Willy's not prepared to face up to the truth at the best of times but especially not now. Two Modern American Tragedies: Reviews and Criticism of Death of a Salesman and A Streetcar Named Desire. Eventually, Willy walks in, angry that the two boys have never amounted to anything. Who changed the most in Death of a Salesman? Biff cannot truly escape from his father's fantasy world because he is a fundamentally dishonest person. The very first time we meet Biff, he and his brother, Happy, are visiting their parents. This quote comes after Willies suicide.
Whose fault is Biff's failure in Death of a Salesman?
Biff can strive all he wants to cut through all his father's lies, but ultimately it's a forlorn hope. After flunking math and finding out his father was unfaithful to his mother, he was never the same. The setting is the Loman home in Biff and his younger brother, Happy, who is temporarily staying with Willy and Linda after Biff's unexpected return from the West, reminisce about their childhood together. Biff was meant for greatness, and no one knew this more than his father Willy. This is one of the great mysteries of the play. All this makes it extremely hard not to sympathise with Biff, who is just as troubled as his father, but copes and reacts better than him. He allows himself to fail math, to not go to college, and to abandon his family.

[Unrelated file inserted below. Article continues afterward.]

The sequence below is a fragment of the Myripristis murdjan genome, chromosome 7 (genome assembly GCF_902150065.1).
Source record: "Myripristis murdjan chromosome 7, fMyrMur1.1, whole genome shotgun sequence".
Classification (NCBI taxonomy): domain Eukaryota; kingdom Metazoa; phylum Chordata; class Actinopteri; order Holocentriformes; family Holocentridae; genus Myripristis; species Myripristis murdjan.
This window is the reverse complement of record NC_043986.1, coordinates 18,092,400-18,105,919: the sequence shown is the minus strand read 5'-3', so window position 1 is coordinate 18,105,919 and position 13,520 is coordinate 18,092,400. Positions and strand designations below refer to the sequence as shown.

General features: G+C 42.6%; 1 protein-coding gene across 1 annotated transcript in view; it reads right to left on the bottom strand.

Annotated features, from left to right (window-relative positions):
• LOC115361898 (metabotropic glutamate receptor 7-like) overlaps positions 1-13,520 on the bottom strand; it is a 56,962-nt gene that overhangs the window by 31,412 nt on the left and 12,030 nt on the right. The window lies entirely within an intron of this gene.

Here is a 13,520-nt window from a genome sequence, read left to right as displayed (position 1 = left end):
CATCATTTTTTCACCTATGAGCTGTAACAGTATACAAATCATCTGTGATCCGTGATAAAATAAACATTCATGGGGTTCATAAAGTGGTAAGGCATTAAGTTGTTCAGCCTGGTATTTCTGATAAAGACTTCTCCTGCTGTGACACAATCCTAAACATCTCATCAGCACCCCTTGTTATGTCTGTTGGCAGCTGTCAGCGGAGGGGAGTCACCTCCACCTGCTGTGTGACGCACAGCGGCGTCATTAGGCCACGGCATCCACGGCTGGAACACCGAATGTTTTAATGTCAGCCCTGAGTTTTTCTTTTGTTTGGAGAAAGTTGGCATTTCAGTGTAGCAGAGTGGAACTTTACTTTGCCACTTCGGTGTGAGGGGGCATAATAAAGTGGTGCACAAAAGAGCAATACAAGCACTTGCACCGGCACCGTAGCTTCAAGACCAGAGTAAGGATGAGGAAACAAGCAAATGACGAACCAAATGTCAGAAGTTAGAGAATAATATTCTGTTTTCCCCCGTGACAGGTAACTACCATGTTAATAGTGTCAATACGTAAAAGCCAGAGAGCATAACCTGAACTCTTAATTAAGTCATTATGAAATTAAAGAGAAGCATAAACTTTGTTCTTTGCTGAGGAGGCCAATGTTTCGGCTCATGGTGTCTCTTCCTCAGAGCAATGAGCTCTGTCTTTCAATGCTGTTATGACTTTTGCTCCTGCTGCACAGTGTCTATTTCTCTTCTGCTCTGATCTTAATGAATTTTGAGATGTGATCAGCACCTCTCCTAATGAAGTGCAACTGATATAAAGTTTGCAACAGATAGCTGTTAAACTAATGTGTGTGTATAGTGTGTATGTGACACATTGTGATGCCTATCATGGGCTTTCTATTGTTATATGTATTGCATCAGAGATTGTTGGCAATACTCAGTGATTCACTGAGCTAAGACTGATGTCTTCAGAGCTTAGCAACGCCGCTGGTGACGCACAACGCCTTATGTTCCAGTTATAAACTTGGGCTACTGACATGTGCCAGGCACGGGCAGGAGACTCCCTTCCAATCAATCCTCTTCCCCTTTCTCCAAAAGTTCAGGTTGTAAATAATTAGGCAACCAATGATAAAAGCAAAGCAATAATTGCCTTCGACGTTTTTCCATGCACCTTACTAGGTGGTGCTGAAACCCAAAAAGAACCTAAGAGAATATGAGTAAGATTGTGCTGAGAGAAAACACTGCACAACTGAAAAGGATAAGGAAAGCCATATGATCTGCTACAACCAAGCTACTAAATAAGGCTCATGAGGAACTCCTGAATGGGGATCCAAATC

I am Willy Loman, and you are Biff Loman! It seems that Biff really is unsettled. As it happens, he ends up neither with wealth nor self-respect. How does Biff Loman feel about his father? His father had bragged about the sneakers to a neighbor who tried to convince Biff to study. Unlike his father and brother, Biff is compelled to find the truth about himself. And always to have to get ahead of the next fella. The next day, Willy goes to ask Howard for a job in town while Biff goes to make a business proposition, but they both fail. On the whole, you'd have to say that Biff's assessment is correct.
In addition, Biff is poorly educated because Willy encourages him to cheat during high school. Even though her husband can be tough with her sometimes, and she suspects he might have a mistress, Linda always has his back. Willy believes wholeheartedly in the American Dream of easy success and wealth, but he never achieves it. In Death of Salesman, Biff is both of these things. Death of a Salesman, act 2 Why did you do it? A star like that, magnificent, can never really fade away! He is not evolving through the play, as Biff does. The diminishing level of confidence the boys have towards their father has created a terrible fate for the two sons.